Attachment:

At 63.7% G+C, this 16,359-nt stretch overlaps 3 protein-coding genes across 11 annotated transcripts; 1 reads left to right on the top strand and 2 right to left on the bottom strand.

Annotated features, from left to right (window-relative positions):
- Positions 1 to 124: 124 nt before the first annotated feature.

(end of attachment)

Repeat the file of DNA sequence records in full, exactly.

At 63.7% G+C, this 16,359-nt stretch overlaps 3 protein-coding genes across 11 annotated transcripts; 1 reads left to right on the top strand and 2 right to left on the bottom strand.

Annotated features, from left to right (window-relative positions):
- Positions 1 to 124: 124 nt before the first annotated feature.